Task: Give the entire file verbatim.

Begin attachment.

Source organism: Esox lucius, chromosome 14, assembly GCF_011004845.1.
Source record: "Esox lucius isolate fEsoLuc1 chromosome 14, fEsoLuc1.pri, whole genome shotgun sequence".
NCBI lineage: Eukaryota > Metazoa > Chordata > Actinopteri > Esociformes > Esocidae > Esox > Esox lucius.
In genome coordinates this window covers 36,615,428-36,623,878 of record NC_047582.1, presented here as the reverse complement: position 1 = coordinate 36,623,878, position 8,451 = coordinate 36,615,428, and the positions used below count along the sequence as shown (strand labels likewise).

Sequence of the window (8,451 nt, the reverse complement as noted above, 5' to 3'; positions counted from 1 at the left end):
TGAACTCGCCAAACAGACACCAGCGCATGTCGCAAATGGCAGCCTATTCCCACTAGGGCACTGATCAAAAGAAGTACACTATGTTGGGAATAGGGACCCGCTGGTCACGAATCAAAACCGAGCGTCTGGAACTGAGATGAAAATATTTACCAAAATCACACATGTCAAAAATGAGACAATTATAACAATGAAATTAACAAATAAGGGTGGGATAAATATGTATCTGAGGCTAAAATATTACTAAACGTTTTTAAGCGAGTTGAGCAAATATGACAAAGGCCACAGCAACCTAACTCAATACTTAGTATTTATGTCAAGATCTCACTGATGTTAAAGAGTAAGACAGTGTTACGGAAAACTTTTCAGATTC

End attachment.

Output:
Source organism: Esox lucius, chromosome 14, assembly GCF_011004845.1.
Source record: "Esox lucius isolate fEsoLuc1 chromosome 14, fEsoLuc1.pri, whole genome shotgun sequence".
NCBI lineage: Eukaryota > Metazoa > Chordata > Actinopteri > Esociformes > Esocidae > Esox > Esox lucius.
In genome coordinates this window covers 36,615,428-36,623,878 of record NC_047582.1, presented here as the reverse complement: position 1 = coordinate 36,623,878, position 8,451 = coordinate 36,615,428, and the positions used below count along the sequence as shown (strand labels likewise).

Sequence of the window (8,451 nt, the reverse complement as noted above, 5' to 3'; positions counted from 1 at the left end):
TGAACTCGCCAAACAGACACCAGCGCATGTCGCAAATGGCAGCCTATTCCCACTAGGGCACTGATCAAAAGAAGTACACTATGTTGGGAATAGGGACCCGCTGGTCACGAATCAAAACCGAGCGTCTGGAACTGAGATGAAAATATTTACCAAAATCACACATGTCAAAAATGAGACAATTATAACAATGAAATTAACAAATAAGGGTGGGATAAATATGTATCTGAGGCTAAAATATTACTAAACGTTTTTAAGCGAGTTGAGCAAATATGACAAAGGCCACAGCAACCTAACTCAATACTTAGTATTTATGTCAAGATCTCACTGATGTTAAAGAGTAAGACAGTGTTACGGAAAACTTTTCAGATTC